MOAbouts: The Great debate
Thursday, September 23 was the start of the 2010/2011 calendar year for the MOAbouts, during which a big audience debated about “the future of market research”.
- 1 discussion leader : Tom De Ruyck (Senior R&D manager at InSites Consulting, co-founder of BaQMar);
- 3 speakers : Rijn Vogelaar (CEO Blauw Research and writer of “De superpromoter”), Jorrit Lang (Market Researcher at ING and company researcher 2009), Maxim Schram (CEO RedesignMe, a bureau for co-creating communities);
- 3 Buzz themes : DIY research, Social Media Research (SMR), Representativeness
Each theme was presented briefly by the three speakers from the point of view of their respective backgrounds, which resulted in a discussion between the three speakers (and the audience members).
1) DIY research
The use of new, usually cheap research tools such as Surveymonkey, is bringing down the barriers to do DIY (Do IT Yourself) research. Particularly so-called “new style agencies” with a non-technical background are offering technically oriented DIY solutions. What effect does this have on the role of research?
- “DIY research will have an impact on quantitative research whereas qualitative research will keep on growing”
- “2 types of agencies will remain (focussing either on standardisation or on added value)
- “The ever-growing use of simple DIY research tools pushes marketers to do more and more themselves, often even without consulting the company researcher’”
- “The tools are available but a researcher is still required for guidance / interpretation”
- “The rise of “new style agencies” with a non-technical background entails more competition for other agencies”
- “The role of market research will shift from data supplier to knowledge supplier”
- DIY research entails both opportunities (more involvement internal organisation) and dangers (garbage in, garbage out)
- The traditional division of roles will change, cooperation between parties will be of key importance
- The role of researchers will shift more towards interpretation and recommendation
2)Social Media Research (SMR)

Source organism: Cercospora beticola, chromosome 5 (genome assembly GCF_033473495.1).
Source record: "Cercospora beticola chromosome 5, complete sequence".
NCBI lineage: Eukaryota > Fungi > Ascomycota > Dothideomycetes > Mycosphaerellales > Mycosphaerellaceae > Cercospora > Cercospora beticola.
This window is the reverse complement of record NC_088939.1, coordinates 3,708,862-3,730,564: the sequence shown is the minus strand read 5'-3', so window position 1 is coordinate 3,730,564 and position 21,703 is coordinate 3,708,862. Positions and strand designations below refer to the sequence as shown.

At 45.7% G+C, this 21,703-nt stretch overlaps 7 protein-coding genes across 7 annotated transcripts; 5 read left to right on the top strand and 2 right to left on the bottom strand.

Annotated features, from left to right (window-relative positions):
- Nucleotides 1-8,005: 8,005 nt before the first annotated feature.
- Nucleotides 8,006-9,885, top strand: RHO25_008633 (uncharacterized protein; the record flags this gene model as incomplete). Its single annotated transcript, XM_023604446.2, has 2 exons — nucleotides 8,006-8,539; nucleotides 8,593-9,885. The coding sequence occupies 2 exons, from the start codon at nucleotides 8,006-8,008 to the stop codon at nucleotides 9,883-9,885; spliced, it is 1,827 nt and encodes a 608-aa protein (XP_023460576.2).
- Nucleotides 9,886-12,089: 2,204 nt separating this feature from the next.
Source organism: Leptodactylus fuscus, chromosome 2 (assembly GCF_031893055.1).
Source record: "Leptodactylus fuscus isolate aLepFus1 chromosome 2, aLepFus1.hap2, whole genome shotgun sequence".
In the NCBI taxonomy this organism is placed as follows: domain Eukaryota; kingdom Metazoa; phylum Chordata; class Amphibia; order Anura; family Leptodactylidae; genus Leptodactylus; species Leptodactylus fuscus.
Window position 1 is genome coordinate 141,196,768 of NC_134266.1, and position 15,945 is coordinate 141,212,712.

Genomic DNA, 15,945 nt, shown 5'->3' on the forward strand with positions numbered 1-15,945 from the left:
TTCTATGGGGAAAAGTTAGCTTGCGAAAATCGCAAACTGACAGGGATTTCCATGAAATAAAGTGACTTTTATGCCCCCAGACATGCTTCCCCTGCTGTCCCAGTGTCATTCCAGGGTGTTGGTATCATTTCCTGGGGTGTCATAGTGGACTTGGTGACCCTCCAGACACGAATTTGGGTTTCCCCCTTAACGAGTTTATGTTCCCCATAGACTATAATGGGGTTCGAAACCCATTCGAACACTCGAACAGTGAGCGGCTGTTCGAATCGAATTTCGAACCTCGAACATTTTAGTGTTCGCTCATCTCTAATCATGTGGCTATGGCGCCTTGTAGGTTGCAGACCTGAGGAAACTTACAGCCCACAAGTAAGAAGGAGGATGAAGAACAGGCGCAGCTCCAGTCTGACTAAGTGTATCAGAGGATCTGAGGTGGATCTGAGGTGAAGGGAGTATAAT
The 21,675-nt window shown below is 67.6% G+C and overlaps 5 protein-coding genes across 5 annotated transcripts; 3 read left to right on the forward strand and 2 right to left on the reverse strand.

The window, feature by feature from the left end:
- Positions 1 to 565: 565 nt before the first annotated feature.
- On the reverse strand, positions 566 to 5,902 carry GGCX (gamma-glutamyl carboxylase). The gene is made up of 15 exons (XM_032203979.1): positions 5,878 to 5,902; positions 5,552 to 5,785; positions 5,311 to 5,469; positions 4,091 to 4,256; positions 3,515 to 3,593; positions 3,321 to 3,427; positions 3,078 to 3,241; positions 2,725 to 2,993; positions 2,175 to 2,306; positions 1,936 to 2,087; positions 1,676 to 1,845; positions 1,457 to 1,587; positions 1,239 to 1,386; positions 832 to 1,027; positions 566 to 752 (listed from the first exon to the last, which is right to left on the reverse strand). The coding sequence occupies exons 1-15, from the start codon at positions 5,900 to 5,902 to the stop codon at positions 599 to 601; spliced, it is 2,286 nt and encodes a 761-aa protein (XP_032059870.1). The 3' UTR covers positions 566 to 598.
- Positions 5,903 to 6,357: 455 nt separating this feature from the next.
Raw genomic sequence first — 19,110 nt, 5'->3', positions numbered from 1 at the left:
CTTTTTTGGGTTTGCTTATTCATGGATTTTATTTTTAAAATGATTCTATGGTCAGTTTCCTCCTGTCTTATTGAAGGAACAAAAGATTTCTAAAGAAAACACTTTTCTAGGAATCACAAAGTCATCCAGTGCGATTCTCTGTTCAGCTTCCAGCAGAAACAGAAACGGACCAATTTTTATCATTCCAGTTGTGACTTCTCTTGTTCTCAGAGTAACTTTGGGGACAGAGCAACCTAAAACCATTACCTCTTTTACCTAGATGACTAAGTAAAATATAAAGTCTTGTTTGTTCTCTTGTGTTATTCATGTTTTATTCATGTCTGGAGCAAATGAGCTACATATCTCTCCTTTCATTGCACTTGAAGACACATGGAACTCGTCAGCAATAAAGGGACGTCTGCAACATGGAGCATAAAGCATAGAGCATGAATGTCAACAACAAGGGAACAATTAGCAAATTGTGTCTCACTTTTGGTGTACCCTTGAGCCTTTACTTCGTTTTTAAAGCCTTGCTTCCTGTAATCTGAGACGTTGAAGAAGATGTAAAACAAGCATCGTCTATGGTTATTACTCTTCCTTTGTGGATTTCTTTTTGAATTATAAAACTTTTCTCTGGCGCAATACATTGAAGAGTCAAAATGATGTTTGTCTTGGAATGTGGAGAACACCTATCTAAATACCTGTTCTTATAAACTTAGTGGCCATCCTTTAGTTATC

Social Media such as Facebook, Hyves, Twitter, etc. have expanded enormously in the past few years. How should market research handle Social Media?
- “Social media is “huge”, and offers vast opportunities for research”
- “SMR / online observation will eventually replace the (expensive) trackers”
- “The playing field of research is changing, boundaries are fading. The new reality requires fusion/blending of techniques)”
- “With regard to SMR, we are still in the experimental phase (it has a lot of potential but it doesn’t always deliver yet)”
- “Social media research is a powerful tool to measure (trends in) Word-of-Mouth / conversations”
- “Social media, however, are too transient for co-creation, it requires dedicated communities”
- Social media is “huge” and offers tremendous opportunities, but it requires a change in our way of thinking, in the tools we use and probably even in the entire way in which we look at statistical inference
- The new reality requires researchers to be flexible and versatile. Fusion (a mix of methods and techniques) is becoming ever more important.
New forms of research such as DIY and SMR usually do not approach representativeness in the same way that traditional research does. What are the risks involved? And what is the solution?
- “Representativeness is an illusion: Superpromotors, and to a lesser extent antipromotors, are the most relevant for research. The average respondent is the least relevant”
- “Traditional statistics are not sufficient for SMR: there is an urgent need for an entirely new approach towards statistics”
- “Representativeness = Always (although complete representativeness remains utopian, we have to keep striving for the best possible approach)”
- “Focussing merely on superpromotors /brand fans is only relevant in certain forms of research (co-creation)”
- “In the world of communities and co-creation, representativeness is of minor importance”
- “Instead of the average respondent, lead users are the most important target group. Brand fanship is not necessary”
- For several forms of research, representativeness is not required or even not advisable. For many other forms of research, however, representativeness remains of (vital) importance.